‘Dead­pool 2’ is more of the same

Un­der­neath all the jokes, Dead­pool 2 is ex­actly the kind of su­per­hero se­quel it pre­tends to lam­poon.

Tampa Bay Times - - Front Page - BY A.O. SCOTT New York Times

The script is loaded with hu­mor, but the movie is the same kind of su­per­hero se­quel it pre­tends to lam­poon.

When Dead­pool re­ferred to Ca­ble as “Thanos,” the guy sit­ting next to me lost it. Be­cause, you know, Thanos is the name of the vil­lain in Avengers: In­fin­ity War who is played by Josh Brolin, who also plays Ca­ble, who is mostly the vil­lain in Dead­pool 2. So many lev­els of joke, whizzing by in a split-sec­ond of screen time.

I chuck­led, too. I’ve seen a lot of su­per­hero movies, and that laugh­ter was like cash back from a credit card. Not ex­actly a huge wind­fall rel­a­tive to the orig­i­nal ex­pen­di­ture — I mean, a “Martha” joke is hardly com­pen­sa­tion for hav­ing en­dured Bat­man v Su­per­man — but not noth­ing ei­ther.

The script, by Rhett Reese, Paul Wer­nick and Ryan Reynolds (who once again plays the ti­tle char­ac­ter), is loaded with winky, fourth-wall-pierc­ing erup­tions of meta, the kind of hu­mor that can make even the slow-wit­ted and lit­eral-minded feel dev­il­ishly clever. Works for me, I guess. But this se­quel to the R-rated, X-Men-ad­ja­cent sur­prise block­buster of 2016 works maybe a lit­tle too hard in the ser­vice of a du­bi­ous cause.

The first Dead­pool pre­sented it­self as an an­ti­dote to su­per­hero fa­tigue, but it was re­ally just an­other gate­way drug. If you wanted to get the jokes, you had some home­work to do.

Dead­pool 2, crack­ing wise at the ex­pense of nearly ev­ery in­tel­lec­tual prop­erty in the DC and Marvel uni­verses, uses its self­aware ir­rev­er­ence to per­form the kind of brand ex­ten­sion and fran­chise build­ing it pre­tends to lam­poon. By the end, a mot­ley band of war­riors has been as­sem­bled to fight evil. An­other one. Those jokes about se­quels lined up into the next decade aren’t re­ally jokes, are they?

In the mean­time, we get a sus­tained dose of Reynolds’ pro­fane, in­ven­tive voiceover, and some ki­netic fight scenes, briskly di­rected by David Leitch. Wade’s face and body are still scarred with burns, and he still dis­penses san­guinary rough justice, from be­hind his makeshift mask.

Grief and de­spair drive Wade first to seek re­venge and then to try to pre­vent two other acts of vengeance from tak­ing place. His feel­ings also pro­vide him with a per­ma­nent alibi. How­ever vi­cious he may seem, how­ever cava­lier in his killing and maim­ing, his right­eous­ness is al­ways as­sured.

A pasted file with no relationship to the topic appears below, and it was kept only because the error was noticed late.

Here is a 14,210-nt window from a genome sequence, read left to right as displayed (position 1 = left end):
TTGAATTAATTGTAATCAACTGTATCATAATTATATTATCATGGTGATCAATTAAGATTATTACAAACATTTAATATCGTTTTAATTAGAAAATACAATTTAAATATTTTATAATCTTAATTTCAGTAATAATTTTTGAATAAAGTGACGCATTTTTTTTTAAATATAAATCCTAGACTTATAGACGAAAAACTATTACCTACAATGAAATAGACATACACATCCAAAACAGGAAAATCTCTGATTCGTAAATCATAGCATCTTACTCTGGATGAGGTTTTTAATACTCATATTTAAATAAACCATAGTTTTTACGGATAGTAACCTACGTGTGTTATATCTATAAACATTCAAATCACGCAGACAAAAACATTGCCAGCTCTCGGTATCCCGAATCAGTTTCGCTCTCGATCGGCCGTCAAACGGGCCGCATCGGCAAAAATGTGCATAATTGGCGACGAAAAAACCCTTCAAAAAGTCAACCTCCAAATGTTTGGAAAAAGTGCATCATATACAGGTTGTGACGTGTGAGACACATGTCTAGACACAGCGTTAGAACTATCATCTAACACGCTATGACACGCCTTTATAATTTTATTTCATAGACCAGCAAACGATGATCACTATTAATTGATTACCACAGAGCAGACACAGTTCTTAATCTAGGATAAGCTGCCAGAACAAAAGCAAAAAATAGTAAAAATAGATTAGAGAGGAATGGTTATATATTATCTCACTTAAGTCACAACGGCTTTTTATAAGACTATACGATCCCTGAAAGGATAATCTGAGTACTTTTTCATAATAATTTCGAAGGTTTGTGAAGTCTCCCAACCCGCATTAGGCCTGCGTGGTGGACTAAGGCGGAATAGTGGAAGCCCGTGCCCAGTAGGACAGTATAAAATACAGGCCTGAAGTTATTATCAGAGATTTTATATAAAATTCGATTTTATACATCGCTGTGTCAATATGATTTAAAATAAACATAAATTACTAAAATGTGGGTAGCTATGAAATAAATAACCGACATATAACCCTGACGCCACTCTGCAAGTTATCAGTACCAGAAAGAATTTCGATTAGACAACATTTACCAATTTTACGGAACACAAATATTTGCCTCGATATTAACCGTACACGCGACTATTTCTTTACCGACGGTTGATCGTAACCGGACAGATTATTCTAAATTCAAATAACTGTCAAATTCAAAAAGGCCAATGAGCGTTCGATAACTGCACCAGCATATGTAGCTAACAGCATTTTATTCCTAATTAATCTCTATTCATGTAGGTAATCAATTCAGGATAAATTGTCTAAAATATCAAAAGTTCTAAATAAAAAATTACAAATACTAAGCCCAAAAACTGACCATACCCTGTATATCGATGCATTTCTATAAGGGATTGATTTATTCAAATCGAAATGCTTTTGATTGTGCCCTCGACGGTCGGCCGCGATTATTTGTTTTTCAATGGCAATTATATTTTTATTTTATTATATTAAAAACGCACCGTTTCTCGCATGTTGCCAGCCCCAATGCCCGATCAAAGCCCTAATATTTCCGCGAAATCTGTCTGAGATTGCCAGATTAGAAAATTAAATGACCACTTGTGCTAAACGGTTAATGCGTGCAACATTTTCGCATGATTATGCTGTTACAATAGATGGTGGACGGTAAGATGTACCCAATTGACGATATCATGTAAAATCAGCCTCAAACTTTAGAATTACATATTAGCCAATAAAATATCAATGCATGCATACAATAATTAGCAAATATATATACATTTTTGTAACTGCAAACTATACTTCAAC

He be­friends a boy named Russell (Ju­lian Den­ni­son), who has py­rotech­nic abil­i­ties and who has been bul­lied and abused. Dead­pool pro­tects Russell, which helps guar­an­tee Dead­pool’s good-guy sta­tus.

Ca­ble pops onto the scene as the kid ’s neme­sis, and as a lum­ber­ing, square­jawed com­pen­dium of know­ing cliches. He’s a time trav­eler with a me­chan­i­cal arm and a mil­i­tary de­meanor, in effect Buzz Lightyear to Dead­pool’s Woody. The other mis­fit toys in the box in­clude Colos­sus (voiced by Ste­fan Kapi­cic), a large ti­ta­nium-skinned Rus­sian, and Domino (Zazie Beetz), who has the mys­te­ri­ous abil­ity to emerge un­scathed from per­ilous es­capades. “Luck is not a su­per­power,” Dead­pool in­sists.

Vanessa (Morena Bac­carin), the love of Wade’s life, warns him that his heart is not in the right place, and there is a soft­ness, a sen­ti­men­tal­ity, at the heart of Dead­pool 2 that at once guar­an­tees its mass ac­cept­abil­ity and un­der­mines its satir­i­cal cred­i­bil­ity.

What drives this fran­chise is the same force that drives so much cul­ture and pol­i­tics right now: the self-pity of a white man with a relentless need to be the cen­ter of at­ten­tion. He is an­gry, vi­o­lent, dis­re­spect­ful to ev­ery­one and every­thing, and at the same time thor­oughly non­toxic and to­tally cool.

Sure. Great. But there is some­thing ever so slightly dis­hon­est about this char­ac­ter, some­thing false about the bound­aries drawn around his sadism and his rage. Dead­pool 2 dab­bles in ug­li­ness and trans­gres­sion, but takes no real cre­ative risks.

Twen­ti­eth Cen­tury Fox

Most of the movie is a sus­tained dose of Ryan Reynolds’ pro­fane, in­ven­tive voice-over and some ki­netic fight scenes, briskly di­rected by David Leitch.

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